Let’s say you’re a 1:1 coach or consultant.
Even if you don’t have enough clients at the moment, you’re busy.
You’ve got to keep the marketing up, to prospect, do the admin, keep on top of client work, create the content, share the content, follow up with leads and somehow sleep and eat too!?
Now, if we’re to believe the hype, moving from serving clients from one-to-one to one-to-many should be a miraculous cure-all, right?
Condense umpty-twelve 1:1 client calls into one group call? Yes please!
Make sales oh-so-easy by selling more at a lower price? No brainer!
Future-proof my business with an infinitely scalable business model? Hello uncapped income forever!
In reality, that’s not how it plays out.
In this blog I’m going to compare the four most business models from the point of view of a coach or consultant.
I’m going to use these four factors as measurements:
- Audience size needed to make it a viable option for you right now.
- Quick cash factor- in other words, how quickly could you make some decent money if you tightened up your messaging, offer and marketing.
- Whether or not it’s adaptable to the client’s needs.
- What level of impact you can have on the client with each one.
Here’s the table:
And now let’s go!
1. One-to-one coaching and consulting
Let’s kick off with my favourite. And, for the purposes of this blog, I’m going to assume that you’re currently earning most of your money from one-to-one services.
The reasons I love one-to-one so much are many-fold, including:
- They allow you to help your clients the deepest and in the most profound way
- It’s adaptable to your own favourite work pattern and you can achieve a lot with few calls. Most of my clients see their clients only once or twice a month. This means they can orchestrate one or two weeks away from client work per month to help them focus on visibility and audience building activities like speaking and podcasting.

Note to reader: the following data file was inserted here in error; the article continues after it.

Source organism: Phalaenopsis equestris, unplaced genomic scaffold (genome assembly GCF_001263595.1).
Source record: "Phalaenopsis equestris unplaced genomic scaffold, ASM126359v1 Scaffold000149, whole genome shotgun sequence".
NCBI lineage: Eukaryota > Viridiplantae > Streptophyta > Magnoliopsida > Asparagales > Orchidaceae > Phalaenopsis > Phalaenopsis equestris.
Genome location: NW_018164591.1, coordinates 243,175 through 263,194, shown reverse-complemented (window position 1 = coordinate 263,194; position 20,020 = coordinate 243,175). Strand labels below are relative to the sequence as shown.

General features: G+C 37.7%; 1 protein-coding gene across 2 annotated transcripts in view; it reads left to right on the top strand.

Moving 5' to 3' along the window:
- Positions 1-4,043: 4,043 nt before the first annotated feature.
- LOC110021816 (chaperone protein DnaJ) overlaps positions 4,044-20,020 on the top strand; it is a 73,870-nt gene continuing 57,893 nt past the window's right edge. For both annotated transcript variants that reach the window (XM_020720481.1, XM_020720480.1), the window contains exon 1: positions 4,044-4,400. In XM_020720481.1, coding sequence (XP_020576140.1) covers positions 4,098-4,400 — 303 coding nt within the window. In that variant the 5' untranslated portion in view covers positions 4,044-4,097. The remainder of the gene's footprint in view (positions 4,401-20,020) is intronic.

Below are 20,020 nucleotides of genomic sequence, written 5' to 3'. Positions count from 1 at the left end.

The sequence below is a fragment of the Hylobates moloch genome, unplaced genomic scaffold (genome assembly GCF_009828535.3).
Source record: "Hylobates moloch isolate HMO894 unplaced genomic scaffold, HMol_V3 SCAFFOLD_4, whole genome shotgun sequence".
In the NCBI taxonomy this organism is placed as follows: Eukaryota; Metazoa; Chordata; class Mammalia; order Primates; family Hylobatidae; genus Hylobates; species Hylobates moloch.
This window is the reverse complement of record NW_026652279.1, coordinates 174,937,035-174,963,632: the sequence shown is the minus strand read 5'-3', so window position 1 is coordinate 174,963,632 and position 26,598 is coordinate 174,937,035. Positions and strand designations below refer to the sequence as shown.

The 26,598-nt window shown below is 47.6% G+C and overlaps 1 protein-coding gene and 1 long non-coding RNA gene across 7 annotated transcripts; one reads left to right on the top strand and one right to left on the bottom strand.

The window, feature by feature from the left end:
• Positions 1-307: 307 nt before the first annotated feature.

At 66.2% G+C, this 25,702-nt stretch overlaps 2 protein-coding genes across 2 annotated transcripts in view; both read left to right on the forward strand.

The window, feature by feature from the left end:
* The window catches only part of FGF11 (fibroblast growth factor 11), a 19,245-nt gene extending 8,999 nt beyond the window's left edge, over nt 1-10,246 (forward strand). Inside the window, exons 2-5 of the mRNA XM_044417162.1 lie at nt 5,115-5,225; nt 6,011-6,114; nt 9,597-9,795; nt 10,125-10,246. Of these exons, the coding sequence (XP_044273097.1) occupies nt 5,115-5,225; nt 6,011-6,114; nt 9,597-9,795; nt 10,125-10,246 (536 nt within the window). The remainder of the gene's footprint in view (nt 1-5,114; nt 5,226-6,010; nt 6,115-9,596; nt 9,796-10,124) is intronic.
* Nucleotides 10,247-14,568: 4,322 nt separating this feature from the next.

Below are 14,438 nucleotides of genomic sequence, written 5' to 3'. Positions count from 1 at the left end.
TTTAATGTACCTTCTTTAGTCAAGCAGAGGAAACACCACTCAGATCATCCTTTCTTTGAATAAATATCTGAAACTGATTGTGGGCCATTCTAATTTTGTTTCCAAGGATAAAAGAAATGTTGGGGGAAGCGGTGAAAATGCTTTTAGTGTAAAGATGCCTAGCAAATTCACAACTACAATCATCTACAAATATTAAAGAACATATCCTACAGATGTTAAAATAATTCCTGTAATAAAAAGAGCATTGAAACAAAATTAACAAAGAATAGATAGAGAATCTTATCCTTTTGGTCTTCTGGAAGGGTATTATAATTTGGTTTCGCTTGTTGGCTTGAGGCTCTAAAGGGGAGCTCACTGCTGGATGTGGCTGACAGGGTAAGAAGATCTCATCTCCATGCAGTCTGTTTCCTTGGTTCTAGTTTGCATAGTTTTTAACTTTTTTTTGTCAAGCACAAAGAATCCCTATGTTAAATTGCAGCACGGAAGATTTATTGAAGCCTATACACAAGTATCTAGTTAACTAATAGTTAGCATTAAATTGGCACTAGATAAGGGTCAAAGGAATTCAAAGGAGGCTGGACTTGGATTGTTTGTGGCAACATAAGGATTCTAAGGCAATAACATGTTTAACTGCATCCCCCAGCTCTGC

- There is no set way to do things- you can serve face-to-face in person, on Zoom, on a messaging app like Whatsapp or Voxer. Or a mixture. It’s up to you and the way you want to work.
- It allows you to explore other opportunities. Mainly work with solo business owners and then a CEO of an SME approaches you? No problem. You can explore it as a one-off and see how it goes without jeopardising your focus.
Probably the biggest benefit of operating primarily on a one-to-one basis?
Practically every business owner I meet wants simplicity for their business.
Our lives are busy and increasingly complex.
For heaven’s sake let’s make our businesses as simple to manage as possible!
But so many people seem to be pushing the move to a one-to-many model.
While this can be absolutely appropriate for some coaches and consultants, for the majority, they’re just not ready yet.
It’s not about years under your belt or how skilled you are or how much training you’ve done. It’s about audience size and robustness of your sales and marketing machine.
And you can’t build an audience and have a robust sales and marketing machine without nailing your niche, (*shudders* Read about my love/ hate for niching for coaches and consultants here.) clarifying your magnetic messaging and making sure what you’ve got is a sizzling hot offer.
If you haven’t done these things before you launch a one-to-many offer, you are going to find it a total slog.
Audience Size Needed- One-to-One Programmes
Part of the simplicity of running a one-to-one business is the fact that you need fewer leads and you can have a very small audience and still make good money.
Is a larger audience helpful? Of course. The larger your audience, the more in demand you’ll be and the more you’ll be able to charge for your services.
But compared to the other business models, one-to-one is the most forgiving when it comes to audience size.
Quick Cash Factor- One-to-One Programmes
One-to-one services allow you to earn the most in the shortest period of time. FACT.
The reason for that is the price to volume ratio.